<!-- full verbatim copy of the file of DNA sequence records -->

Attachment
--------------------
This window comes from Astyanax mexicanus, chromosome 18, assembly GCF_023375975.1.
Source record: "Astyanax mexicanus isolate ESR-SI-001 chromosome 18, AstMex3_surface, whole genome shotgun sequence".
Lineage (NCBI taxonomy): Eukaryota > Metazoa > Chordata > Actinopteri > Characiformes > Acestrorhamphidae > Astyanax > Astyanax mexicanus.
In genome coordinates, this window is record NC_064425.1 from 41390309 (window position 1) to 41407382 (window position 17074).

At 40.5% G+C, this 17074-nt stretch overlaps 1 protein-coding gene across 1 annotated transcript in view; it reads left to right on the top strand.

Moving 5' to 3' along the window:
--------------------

This window comes from Astyanax mexicanus, chromosome 18, assembly GCF_023375975.1.
Source record: "Astyanax mexicanus isolate ESR-SI-001 chromosome 18, AstMex3_surface, whole genome shotgun sequence".
Lineage (NCBI taxonomy): Eukaryota > Metazoa > Chordata > Actinopteri > Characiformes > Acestrorhamphidae > Astyanax > Astyanax mexicanus.
In genome coordinates, this window is record NC_064425.1 from 41390309 (window position 1) to 41407382 (window position 17074).

At 40.5% G+C, this 17074-nt stretch overlaps 1 protein-coding gene across 1 annotated transcript in view; it reads left to right on the top strand.

Moving 5' to 3' along the window: